Traditionally, one of the biggest bones of contention with pensions – both from advisers and savers alike – was the compulsion to take an annuity from your pension fund at age 75. Money was locked away in a pension fund and then you had to take an annuity.
With people generally living longer this was seen as an unnecessarily restrictive piece of legislation and in April 2011 the stipulation was finally removed, with ‘Flexible Drawdown’ being introduced.
What is flexible drawdown? As the name suggests, it’s the ability to ‘draw down’ an income from your pension fund without necessarily using the whole fund – as would be the case it you were compelled to buy an annuity.
Flexible Drawdown is complex – many who might qualify run the risk of missing out through not understanding the legislation and the options. It is very much an area where expert financial advice is well worth having. Neither is flexible drawdown available to everyone – you must have a guaranteed ‘lifetime income’ of £20,000 per annum to qualify for the arrangement. Typically, this income will come from state pensions, occupational pensions and lifetime annuities.
However, for those people that do meet the necessary criteria and qualify for Flexible Drawdown, there will be significant advantages from the arrangement:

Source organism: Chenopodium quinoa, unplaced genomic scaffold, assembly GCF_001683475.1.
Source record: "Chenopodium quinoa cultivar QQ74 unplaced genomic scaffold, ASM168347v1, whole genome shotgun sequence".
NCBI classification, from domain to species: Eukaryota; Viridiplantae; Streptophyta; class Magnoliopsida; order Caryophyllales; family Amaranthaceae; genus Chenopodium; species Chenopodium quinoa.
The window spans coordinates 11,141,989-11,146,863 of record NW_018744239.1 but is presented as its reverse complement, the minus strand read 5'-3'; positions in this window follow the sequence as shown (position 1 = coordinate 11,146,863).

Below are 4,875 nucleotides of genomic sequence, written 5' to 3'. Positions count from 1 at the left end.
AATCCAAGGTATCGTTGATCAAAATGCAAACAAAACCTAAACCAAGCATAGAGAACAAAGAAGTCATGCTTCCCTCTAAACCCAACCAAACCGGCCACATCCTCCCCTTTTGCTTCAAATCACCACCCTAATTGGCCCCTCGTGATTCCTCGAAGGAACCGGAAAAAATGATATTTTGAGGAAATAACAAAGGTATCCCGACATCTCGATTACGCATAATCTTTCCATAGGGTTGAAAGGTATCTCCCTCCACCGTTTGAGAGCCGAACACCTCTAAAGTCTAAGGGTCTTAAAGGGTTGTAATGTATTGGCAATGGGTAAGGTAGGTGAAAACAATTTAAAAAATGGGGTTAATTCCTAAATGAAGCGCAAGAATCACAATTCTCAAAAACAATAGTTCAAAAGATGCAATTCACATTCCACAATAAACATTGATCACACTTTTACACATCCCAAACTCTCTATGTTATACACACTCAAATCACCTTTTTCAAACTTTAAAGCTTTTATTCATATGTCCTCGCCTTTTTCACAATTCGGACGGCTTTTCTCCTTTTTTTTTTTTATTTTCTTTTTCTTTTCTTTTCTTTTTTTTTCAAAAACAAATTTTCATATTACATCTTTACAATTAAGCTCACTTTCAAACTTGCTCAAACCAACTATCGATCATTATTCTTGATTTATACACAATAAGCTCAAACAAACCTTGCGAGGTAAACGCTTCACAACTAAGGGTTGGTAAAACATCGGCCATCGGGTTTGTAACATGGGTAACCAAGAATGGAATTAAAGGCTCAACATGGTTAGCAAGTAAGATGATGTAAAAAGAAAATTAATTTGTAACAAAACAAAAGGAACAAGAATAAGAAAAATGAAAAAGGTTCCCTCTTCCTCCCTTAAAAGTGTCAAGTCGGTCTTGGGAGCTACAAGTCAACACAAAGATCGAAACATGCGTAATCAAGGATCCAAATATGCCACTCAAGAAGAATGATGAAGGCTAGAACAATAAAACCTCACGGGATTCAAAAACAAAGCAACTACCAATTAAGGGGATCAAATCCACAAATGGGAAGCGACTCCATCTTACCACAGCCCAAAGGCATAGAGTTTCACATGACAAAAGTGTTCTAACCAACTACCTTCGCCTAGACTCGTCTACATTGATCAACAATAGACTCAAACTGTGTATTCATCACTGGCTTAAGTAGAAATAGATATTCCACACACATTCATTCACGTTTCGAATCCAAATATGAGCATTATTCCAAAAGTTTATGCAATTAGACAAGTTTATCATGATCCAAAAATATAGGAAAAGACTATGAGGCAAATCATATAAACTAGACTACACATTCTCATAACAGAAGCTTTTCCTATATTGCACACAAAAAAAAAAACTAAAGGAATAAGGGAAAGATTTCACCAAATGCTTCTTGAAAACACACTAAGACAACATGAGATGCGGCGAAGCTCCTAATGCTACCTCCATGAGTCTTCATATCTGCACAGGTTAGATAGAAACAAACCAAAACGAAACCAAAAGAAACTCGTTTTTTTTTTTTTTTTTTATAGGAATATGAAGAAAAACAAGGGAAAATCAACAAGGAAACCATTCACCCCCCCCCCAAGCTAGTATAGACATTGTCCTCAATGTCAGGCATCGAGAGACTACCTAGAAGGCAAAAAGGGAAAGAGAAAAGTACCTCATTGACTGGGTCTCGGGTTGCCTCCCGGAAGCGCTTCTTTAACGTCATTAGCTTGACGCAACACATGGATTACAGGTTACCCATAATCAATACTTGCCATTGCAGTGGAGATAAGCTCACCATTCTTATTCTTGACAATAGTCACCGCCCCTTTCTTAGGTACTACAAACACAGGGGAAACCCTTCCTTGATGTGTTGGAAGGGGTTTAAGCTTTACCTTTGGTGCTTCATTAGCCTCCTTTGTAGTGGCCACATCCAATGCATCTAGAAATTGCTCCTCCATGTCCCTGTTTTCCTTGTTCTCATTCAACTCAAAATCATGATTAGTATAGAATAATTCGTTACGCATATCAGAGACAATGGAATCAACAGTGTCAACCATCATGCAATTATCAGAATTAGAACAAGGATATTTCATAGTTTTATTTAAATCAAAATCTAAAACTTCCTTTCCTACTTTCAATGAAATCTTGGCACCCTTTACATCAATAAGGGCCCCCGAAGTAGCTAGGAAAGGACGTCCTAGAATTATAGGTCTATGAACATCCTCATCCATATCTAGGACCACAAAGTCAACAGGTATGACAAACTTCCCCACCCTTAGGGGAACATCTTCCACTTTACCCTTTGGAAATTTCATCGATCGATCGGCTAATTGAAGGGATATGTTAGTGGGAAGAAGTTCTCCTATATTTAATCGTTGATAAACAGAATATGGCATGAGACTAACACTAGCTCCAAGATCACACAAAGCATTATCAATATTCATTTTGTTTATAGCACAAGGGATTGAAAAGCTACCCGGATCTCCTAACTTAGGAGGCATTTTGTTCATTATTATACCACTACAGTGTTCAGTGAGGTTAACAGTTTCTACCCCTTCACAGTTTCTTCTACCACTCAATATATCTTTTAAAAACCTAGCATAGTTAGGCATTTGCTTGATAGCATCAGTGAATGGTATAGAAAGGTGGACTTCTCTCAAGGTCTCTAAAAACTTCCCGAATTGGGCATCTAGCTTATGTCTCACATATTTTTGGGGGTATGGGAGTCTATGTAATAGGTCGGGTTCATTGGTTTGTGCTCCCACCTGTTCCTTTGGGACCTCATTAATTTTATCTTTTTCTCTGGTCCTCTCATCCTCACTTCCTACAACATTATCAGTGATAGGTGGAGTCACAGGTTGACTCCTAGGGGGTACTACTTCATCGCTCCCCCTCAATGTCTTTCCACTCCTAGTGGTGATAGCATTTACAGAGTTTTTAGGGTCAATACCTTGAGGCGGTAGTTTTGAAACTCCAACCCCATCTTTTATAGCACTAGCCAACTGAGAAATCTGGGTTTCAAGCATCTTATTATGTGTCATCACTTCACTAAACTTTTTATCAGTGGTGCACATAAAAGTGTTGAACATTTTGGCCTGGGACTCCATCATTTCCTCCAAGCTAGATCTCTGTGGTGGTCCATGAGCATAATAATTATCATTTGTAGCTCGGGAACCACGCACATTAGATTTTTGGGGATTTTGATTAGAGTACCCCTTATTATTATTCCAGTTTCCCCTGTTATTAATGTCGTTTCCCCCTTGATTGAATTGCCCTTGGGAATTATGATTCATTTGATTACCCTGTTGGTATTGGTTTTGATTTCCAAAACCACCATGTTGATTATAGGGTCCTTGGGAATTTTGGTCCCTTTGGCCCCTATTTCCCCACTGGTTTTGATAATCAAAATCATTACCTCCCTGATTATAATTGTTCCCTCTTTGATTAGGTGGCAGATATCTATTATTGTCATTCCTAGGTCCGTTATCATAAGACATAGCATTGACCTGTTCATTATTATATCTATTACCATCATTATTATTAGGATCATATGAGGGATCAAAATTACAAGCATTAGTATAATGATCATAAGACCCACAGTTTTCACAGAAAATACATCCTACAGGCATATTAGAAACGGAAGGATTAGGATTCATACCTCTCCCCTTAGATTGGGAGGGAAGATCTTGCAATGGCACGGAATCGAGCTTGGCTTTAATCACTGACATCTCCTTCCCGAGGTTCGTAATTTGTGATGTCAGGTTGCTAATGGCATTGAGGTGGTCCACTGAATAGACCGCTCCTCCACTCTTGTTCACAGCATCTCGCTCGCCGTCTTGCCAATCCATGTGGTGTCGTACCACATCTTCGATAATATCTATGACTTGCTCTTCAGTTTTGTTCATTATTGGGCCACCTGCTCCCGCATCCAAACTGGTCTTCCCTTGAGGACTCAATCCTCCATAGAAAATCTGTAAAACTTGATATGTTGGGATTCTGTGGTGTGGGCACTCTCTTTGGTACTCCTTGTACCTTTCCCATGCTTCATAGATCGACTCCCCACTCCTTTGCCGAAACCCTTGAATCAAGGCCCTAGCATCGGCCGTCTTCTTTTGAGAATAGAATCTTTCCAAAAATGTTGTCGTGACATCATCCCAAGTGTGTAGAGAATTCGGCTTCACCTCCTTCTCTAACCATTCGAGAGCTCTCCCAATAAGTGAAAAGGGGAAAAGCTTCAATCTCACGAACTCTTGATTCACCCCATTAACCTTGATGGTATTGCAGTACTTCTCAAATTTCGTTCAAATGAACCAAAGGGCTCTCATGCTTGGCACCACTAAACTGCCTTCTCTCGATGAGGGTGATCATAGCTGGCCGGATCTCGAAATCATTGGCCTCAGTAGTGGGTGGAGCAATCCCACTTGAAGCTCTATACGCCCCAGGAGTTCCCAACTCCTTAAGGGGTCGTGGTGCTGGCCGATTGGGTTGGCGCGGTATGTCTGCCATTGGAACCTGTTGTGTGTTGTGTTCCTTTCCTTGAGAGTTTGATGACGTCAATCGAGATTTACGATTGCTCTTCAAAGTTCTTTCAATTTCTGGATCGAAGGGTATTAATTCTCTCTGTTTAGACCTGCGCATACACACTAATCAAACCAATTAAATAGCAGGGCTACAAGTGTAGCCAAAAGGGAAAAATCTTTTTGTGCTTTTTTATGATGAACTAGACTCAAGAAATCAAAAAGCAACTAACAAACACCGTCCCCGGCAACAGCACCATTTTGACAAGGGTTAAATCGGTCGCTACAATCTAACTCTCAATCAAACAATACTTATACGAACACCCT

- You can put money into your pension and then take the tax free cash before starting your flexible drawdown arrangement
- The income you take can be varied – which gives good opportunities for efficient tax planning
- There’s no maximum to the income you can take (but see the first disadvantage below)
- Money remaining in the fund and not paid out as income can be invested, so that it could grow further
- You could if you wished take the entire fund as income in one go
- Any fund that remains at the time of your death can be passed on to your beneficiaries – and the Treasury has confirmed that pension drawdown funds will not be subject to inheritance tax
Balancing this there are disadvantages, with the main ones being:
- Any withdrawals you take are subject to tax
- The costs of the arrangement can be high – especially for smaller funds
- The money not withdrawn – that is, left invested in the fund – could fall in value
- Finally, if the money withdrawn from the arrangement is not spent, it needs to be re-invested somewhere. If you don’t need or want the income it’s probably best not to set up a flexible drawdown arrangement in the first place
Flexible drawdown is clearly not going to be applicable for most people’s financial planning. Even if an individual is eligible for drawdown, it doesn’t necessarily follow that it is the right solution. However, where it is the right solution, using flexible drawdown can be very advantageous.
Clearly it is a specialised area of pension planning and requires an experienced and knowledgeable adviser. If you think that drawdown might be right for you – or if you would like to discuss your pension planning in more detail – then please don’t hesitate to contact us. We’ll be only too pleased to take a detailed look at all the options with you.
Do feel free to get in touch with us directly if you have any questions around this topic.
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